Here’s my real theory on parenting: do your research, know your own baby, and make the best choice possible for your own family.

There. I said it.

I’ve had babies begin solids at five months, and some begin at nine months. I’ve had babies sleep through the night at two months and some closer to a year. And now Apollo, nearly four, who still doesn’t sleep through the night due to medical issues. I’ve had babies who loved the sling and ergo and babies who hated them. Babies who crawled early and babies who crawled late. And all are apparently happy and healthy today.

Guess what? They’re all just a little bit (or a lot) different.

I choose to breastfeed, cloth diaper, hold my babies a lot and sleep with them. Apollo was breastfed until he was two and a half…and now receives formula through a g-tube.

I promise, I won’t hate you…or even judge you for making different choices. My concern is Apollo and doing what’s best for him. As long as you’re not abusing your baby, I’m good. I say instead of looking down on each other and being appalled by other parents we support and encourage each other instead. Let’s meet each other where we are and offer to lend a hand, rock a baby, or make some coffee.

Radical, I know. But that’s the kind of person I am.


Facebook Comments
Facebookpinterestrssyoutubeinstagramflickrby feather

15 thoughts on “Baby Led Diaper Changing; or How to Be a Good Parent to Your Own Kid”

  1. I adore the picture of Apollo with the corn. I was unaware that some people change diapers on a schedule, I always just change them when they need them changed. To me the idea that there are people out there not changing them until 10 AM leaving baby in a soiled diaper for hours is shocking. 🙂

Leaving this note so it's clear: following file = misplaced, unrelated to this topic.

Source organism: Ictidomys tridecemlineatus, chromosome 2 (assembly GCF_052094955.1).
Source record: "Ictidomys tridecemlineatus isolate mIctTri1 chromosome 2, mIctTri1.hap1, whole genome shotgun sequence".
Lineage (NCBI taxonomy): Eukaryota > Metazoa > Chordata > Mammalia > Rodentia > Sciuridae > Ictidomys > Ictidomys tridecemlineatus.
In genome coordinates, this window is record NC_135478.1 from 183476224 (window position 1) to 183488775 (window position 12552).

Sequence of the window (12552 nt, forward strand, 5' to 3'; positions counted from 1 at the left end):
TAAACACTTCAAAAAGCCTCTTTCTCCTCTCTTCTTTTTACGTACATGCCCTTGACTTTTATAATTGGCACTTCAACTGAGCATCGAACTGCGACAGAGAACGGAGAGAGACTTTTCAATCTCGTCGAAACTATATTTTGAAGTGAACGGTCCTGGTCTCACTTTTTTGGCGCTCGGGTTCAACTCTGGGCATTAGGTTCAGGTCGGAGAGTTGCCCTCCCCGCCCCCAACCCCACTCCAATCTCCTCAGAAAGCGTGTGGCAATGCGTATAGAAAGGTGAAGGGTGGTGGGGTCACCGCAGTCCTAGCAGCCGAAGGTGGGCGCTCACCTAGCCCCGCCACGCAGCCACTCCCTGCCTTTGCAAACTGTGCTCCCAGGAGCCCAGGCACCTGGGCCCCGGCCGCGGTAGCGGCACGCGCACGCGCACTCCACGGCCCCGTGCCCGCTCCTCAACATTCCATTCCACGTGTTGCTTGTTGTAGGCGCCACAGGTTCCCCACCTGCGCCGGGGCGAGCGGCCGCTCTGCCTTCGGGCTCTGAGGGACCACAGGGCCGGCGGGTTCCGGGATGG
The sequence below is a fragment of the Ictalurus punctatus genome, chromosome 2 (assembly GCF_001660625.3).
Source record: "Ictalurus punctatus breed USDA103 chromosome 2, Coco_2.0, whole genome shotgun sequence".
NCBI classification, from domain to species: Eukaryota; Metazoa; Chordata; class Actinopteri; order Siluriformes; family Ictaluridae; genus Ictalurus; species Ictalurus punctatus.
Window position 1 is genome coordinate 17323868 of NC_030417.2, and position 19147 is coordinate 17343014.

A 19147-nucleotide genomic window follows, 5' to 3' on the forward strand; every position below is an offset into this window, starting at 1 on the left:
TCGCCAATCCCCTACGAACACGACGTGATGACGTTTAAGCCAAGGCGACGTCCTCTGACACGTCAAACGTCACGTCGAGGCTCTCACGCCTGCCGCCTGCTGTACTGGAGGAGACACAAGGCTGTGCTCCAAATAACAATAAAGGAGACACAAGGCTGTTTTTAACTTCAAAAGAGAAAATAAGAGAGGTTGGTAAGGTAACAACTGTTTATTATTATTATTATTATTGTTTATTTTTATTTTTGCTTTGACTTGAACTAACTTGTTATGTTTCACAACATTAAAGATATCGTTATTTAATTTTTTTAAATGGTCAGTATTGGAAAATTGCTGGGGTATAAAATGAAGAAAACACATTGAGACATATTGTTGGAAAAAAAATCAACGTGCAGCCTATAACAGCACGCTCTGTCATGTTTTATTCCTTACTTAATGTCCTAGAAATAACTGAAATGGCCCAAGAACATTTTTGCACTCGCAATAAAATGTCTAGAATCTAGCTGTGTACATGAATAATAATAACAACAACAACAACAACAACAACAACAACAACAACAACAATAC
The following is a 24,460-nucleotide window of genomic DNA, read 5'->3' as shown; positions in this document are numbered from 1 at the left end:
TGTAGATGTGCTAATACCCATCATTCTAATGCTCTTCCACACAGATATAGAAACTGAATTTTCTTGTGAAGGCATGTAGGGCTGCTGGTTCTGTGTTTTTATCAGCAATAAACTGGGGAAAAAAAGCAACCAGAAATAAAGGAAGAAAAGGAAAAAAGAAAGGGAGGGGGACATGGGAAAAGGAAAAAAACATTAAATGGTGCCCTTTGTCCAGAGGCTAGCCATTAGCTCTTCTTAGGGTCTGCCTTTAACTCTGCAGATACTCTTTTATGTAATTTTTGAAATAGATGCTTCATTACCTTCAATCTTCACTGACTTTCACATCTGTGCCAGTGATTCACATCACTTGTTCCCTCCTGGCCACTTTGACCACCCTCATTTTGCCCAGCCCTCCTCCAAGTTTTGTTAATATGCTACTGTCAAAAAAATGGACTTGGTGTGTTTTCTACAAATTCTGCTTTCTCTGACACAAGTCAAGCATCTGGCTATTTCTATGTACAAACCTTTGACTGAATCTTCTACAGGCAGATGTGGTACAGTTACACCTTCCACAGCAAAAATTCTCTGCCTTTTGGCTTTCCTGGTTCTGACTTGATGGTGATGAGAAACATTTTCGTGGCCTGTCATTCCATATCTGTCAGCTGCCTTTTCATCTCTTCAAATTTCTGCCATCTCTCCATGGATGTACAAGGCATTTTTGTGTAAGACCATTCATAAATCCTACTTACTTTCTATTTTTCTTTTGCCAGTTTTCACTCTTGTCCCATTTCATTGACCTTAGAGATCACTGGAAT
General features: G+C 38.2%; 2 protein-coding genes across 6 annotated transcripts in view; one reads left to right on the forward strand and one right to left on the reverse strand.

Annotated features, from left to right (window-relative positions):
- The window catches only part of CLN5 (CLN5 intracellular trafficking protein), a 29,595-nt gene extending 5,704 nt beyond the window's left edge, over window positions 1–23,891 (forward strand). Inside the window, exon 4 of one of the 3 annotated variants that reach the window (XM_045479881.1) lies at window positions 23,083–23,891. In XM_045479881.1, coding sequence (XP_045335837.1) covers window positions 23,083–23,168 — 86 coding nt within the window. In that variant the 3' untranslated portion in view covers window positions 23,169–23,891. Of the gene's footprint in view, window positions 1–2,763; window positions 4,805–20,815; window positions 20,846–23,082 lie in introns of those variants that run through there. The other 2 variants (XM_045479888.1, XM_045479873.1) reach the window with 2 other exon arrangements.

1. bakersdozenandapolloxiv

      Maddy- the part about changing diapers on a schedule was tongue-in-cheek.I was simply trying to draw a comparison between that and rigid baby schedules and rule-following vs. responding to the child.

      1. Some people parent that way…..when my 8 year old was born (we adopted) we had/have a pretty laid back view on the diaper/feeding/sleeping thing…I guess we did what is now referred to as “baby led….”

        My MIL(Bless her heart) could not quite cope with this. LOL. I remember she came to watch our son who was maybe 3 months old at the time for a few hours. She wanted to know when he ate,slept and needed changing. We both looked at each other, my DH and I, and said “when he needs to” almost in unison.

        We explained that he only cried when he needed to eat/sleep/or be changed.She seriously wanted us to name a time. I said I could give her a rough estimate on eating, but the other two she would have to figure out on her own:)

        To this day she panics my little ones are going to choke on anything smaller than an orange. Kidding..but you get the picture..just a different type of parenting I guess